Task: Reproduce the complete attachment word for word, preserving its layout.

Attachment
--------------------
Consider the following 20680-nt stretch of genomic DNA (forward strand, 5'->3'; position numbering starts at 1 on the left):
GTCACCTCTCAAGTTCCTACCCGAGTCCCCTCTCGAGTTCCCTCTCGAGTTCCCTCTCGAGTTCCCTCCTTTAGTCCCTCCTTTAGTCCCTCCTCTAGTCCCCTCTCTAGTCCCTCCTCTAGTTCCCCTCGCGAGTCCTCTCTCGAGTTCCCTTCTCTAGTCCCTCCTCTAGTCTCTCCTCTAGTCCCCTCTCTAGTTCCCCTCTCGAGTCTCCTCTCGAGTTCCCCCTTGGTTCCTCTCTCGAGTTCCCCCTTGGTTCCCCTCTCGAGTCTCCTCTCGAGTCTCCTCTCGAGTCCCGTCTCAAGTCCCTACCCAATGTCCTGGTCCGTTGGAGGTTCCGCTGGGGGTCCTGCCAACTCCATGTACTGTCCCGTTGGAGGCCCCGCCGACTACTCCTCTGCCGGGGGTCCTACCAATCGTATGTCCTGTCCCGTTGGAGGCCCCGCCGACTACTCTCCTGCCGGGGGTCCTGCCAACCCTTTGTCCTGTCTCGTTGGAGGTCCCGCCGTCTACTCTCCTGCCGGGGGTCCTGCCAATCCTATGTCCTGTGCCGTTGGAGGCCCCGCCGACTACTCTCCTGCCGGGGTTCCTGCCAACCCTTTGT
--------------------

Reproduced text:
Consider the following 20680-nt stretch of genomic DNA (forward strand, 5'->3'; position numbering starts at 1 on the left):
GTCACCTCTCAAGTTCCTACCCGAGTCCCCTCTCGAGTTCCCTCTCGAGTTCCCTCTCGAGTTCCCTCCTTTAGTCCCTCCTTTAGTCCCTCCTCTAGTCCCCTCTCTAGTCCCTCCTCTAGTTCCCCTCGCGAGTCCTCTCTCGAGTTCCCTTCTCTAGTCCCTCCTCTAGTCTCTCCTCTAGTCCCCTCTCTAGTTCCCCTCTCGAGTCTCCTCTCGAGTTCCCCCTTGGTTCCTCTCTCGAGTTCCCCCTTGGTTCCCCTCTCGAGTCTCCTCTCGAGTCTCCTCTCGAGTCCCGTCTCAAGTCCCTACCCAATGTCCTGGTCCGTTGGAGGTTCCGCTGGGGGTCCTGCCAACTCCATGTACTGTCCCGTTGGAGGCCCCGCCGACTACTCCTCTGCCGGGGGTCCTACCAATCGTATGTCCTGTCCCGTTGGAGGCCCCGCCGACTACTCTCCTGCCGGGGGTCCTGCCAACCCTTTGTCCTGTCTCGTTGGAGGTCCCGCCGTCTACTCTCCTGCCGGGGGTCCTGCCAATCCTATGTCCTGTGCCGTTGGAGGCCCCGCCGACTACTCTCCTGCCGGGGTTCCTGCCAACCCTTTGT